One of the great things about the ESP32 is the built-in WiFi capabilities. This page covers the basics of getting connected using CircuitPython.

The first thing you need to do is update your code.py to the following. Click the Download Project Bundle button below to download the necessary libraries and the code.py file in a zip file. Extract the contents of the zip file, and copy the entire lib folder and the code.py file to your CIRCUITPY drive.

# SPDX-FileCopyrightText: 2020 Brent Rubell for Adafruit Industries
#
# SPDX-License-Identifier: MIT

import os
import ipaddress
import ssl
import wifi
import socketpool
import adafruit_requests

# URLs to fetch from
TEXT_URL = "http://wifitest.adafruit.com/testwifi/index.html"
JSON_QUOTES_URL = "https://www.adafruit.com/api/quotes.php"
JSON_STARS_URL = "https://api.github.com/repos/adafruit/circuitpython"

print("ESP32-S2 WebClient Test")

print(f"My MAC address: {[hex(i) for i in wifi.radio.mac_address]}")

print("Available WiFi networks:")
for network in wifi.radio.start_scanning_networks():
    print("\t%s\t\tRSSI: %d\tChannel: %d" % (str(network.ssid, "utf-8"),
                                             network.rssi, network.channel))
wifi.radio.stop_scanning_networks()

print(f"Connecting to {os.getenv('CIRCUITPY_WIFI_SSID')}")
wifi.radio.connect(os.getenv("CIRCUITPY_WIFI_SSID"), os.getenv("CIRCUITPY_WIFI_PASSWORD"))
print(f"Connected to {os.getenv('CIRCUITPY_WIFI_SSID')}")
print(f"My IP address: {wifi.radio.ipv4_address}")

ping_ip = ipaddress.IPv4Address("8.8.8.8")
ping = wifi.radio.ping(ip=ping_ip)

# retry once if timed out
if ping is None:
    ping = wifi.radio.ping(ip=ping_ip)

if ping is None:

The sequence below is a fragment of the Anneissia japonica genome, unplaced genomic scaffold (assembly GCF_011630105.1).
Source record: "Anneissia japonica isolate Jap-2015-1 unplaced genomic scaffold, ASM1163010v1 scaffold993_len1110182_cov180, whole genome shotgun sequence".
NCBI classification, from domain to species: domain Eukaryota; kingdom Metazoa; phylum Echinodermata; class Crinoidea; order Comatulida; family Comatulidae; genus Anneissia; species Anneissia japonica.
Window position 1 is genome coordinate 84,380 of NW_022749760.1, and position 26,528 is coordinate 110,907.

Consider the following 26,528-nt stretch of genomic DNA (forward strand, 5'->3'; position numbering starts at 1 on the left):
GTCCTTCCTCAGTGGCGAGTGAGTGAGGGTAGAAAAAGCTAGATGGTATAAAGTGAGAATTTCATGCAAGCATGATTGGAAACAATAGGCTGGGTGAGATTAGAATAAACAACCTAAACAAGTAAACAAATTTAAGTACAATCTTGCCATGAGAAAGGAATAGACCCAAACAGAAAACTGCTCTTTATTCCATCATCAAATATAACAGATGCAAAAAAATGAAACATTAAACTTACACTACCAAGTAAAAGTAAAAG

print("Couldn't ping 'google.com' successfully")
else:
    # convert s to ms
    print(f"Pinging 'google.com' took: {ping * 1000} ms")

pool = socketpool.SocketPool(wifi.radio)
requests = adafruit_requests.Session(pool, ssl.create_default_context())

print(f"Fetching text from {TEXT_URL}")
response = requests.get(TEXT_URL)
print("-" * 40)
print(response.text)
print("-" * 40)

print(f"Fetching json from {JSON_QUOTES_URL}")
response = requests.get(JSON_QUOTES_URL)
print("-" * 40)
print(response.json())
print("-" * 40)

print()

print(f"Fetching and parsing json from {JSON_STARS_URL}")
response = requests.get(JSON_STARS_URL)
print("-" * 40)
print(f"CircuitPython GitHub Stars: {response.json()['stargazers_count']}")
print("-" * 40)

print("Done")

Your CIRCUITPY drive should resemble the following.

CIRCUITPY

To get connected, the next thing you need to do is update the settings.toml file.

The settings.toml File

We expect people to share tons of projects as they build CircuitPython WiFi widgets. What we want to avoid is people accidentally sharing their passwords or secret tokens and API keys. So, we designed all our examples to use a settings.toml file, that is on your CIRCUITPY drive, to hold secret/private/custom data. That way you can share your main project without worrying about accidentally sharing private stuff.

If you have a fresh install of CircuitPython on your board, the initial settings.toml file on your CIRCUITPY drive is empty.

To get started, you can update the settings.toml on your CIRCUITPY drive to contain the following code.

# SPDX-FileCopyrightText: 2023 Adafruit Industries
#
# SPDX-License-Identifier: MIT

# This is where you store the credentials necessary for your code.
# The associated demo only requires WiFi, but you can include any
# credentials here, such as Adafruit IO username and key, etc.
CIRCUITPY_WIFI_SSID = "your-wifi-ssid"
CIRCUITPY_WIFI_PASSWORD = "your-wifi-password"

This file should contain a series of Python variables, each assigned to a string. Each variable should describe what it represents (say wifi_ssid), followed by an (equals sign), followed by the data in the form of a Python string (such as "my-wifi-password" including the quote marks).

At a minimum you'll need to add/update your WiFi SSID and WiFi password, so do that now!